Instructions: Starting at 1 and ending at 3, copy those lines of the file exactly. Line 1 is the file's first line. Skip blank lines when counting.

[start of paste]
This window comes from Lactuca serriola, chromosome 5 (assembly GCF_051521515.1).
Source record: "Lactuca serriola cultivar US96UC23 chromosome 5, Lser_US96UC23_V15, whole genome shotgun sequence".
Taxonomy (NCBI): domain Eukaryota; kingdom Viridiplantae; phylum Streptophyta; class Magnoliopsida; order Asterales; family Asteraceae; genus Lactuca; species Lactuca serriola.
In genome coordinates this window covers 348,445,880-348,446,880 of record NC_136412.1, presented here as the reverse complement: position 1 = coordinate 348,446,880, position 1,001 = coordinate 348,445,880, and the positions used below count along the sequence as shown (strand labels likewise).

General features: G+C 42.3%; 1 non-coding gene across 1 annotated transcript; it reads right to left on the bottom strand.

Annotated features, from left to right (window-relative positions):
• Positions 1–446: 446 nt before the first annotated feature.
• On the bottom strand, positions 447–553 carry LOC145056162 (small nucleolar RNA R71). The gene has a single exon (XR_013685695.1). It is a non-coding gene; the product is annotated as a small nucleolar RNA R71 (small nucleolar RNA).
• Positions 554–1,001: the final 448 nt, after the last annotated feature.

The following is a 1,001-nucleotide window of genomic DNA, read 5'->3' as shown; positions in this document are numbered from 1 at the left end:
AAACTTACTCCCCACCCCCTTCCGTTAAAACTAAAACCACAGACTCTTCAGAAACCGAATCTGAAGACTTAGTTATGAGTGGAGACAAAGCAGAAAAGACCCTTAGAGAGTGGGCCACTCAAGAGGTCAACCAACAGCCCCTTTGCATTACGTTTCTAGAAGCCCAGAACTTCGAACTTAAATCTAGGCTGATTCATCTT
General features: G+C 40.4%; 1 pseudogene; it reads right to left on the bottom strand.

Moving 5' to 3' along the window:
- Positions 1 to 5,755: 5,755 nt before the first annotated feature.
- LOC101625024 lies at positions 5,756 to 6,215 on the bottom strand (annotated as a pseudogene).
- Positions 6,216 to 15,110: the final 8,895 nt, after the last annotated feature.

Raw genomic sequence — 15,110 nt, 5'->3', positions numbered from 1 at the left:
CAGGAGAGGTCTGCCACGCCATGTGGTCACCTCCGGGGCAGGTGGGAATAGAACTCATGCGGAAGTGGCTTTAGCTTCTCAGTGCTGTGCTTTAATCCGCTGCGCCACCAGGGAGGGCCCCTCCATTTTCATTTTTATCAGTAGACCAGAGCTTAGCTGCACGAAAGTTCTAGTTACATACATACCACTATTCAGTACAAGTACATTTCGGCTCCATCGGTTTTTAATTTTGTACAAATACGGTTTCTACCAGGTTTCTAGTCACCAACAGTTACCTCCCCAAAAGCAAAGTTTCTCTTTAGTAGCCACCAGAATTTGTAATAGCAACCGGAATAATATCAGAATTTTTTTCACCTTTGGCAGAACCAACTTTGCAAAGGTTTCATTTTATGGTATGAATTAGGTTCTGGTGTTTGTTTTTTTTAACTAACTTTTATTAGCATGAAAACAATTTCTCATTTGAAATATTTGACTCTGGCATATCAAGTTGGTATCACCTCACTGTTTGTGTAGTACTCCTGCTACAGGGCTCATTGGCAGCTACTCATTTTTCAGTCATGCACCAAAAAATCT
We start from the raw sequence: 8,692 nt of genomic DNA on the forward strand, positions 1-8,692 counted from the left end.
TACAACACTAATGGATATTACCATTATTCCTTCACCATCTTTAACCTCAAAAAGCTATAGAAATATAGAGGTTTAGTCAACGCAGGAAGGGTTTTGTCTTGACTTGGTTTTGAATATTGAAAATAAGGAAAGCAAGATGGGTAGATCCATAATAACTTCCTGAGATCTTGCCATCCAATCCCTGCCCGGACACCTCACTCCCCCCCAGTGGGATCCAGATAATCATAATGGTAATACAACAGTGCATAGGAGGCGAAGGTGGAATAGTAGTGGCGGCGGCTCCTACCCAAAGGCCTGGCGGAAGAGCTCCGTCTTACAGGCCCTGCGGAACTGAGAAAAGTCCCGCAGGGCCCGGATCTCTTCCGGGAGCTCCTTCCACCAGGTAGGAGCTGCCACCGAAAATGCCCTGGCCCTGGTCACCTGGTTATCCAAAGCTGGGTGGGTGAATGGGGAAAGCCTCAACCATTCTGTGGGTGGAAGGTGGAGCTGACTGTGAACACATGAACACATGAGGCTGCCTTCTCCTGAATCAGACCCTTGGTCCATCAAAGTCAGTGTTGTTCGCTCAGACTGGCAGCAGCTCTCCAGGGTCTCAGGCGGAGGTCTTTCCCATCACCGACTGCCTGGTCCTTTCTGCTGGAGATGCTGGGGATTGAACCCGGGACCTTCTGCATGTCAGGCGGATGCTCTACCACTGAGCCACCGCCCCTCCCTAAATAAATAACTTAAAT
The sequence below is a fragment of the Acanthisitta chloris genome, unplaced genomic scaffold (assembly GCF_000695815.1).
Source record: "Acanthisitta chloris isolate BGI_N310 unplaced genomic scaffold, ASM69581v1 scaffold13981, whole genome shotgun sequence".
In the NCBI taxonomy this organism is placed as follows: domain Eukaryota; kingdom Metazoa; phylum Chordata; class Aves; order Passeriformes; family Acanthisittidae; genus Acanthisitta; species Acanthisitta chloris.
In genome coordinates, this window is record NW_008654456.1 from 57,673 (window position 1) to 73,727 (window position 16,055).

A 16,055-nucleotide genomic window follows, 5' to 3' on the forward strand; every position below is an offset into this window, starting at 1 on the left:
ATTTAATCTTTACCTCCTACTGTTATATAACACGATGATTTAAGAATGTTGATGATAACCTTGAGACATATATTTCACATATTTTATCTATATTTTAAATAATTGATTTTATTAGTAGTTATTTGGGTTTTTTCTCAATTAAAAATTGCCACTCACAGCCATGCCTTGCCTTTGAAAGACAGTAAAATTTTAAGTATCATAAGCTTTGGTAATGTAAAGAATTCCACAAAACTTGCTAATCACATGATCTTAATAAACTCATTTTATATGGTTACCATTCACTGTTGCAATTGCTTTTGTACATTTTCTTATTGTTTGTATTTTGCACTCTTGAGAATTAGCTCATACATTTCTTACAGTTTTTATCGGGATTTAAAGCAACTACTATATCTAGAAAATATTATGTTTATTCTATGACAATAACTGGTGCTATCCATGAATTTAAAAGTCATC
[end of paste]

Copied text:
This window comes from Lactuca serriola, chromosome 5 (assembly GCF_051521515.1).
Source record: "Lactuca serriola cultivar US96UC23 chromosome 5, Lser_US96UC23_V15, whole genome shotgun sequence".
Taxonomy (NCBI): domain Eukaryota; kingdom Viridiplantae; phylum Streptophyta; class Magnoliopsida; order Asterales; family Asteraceae; genus Lactuca; species Lactuca serriola.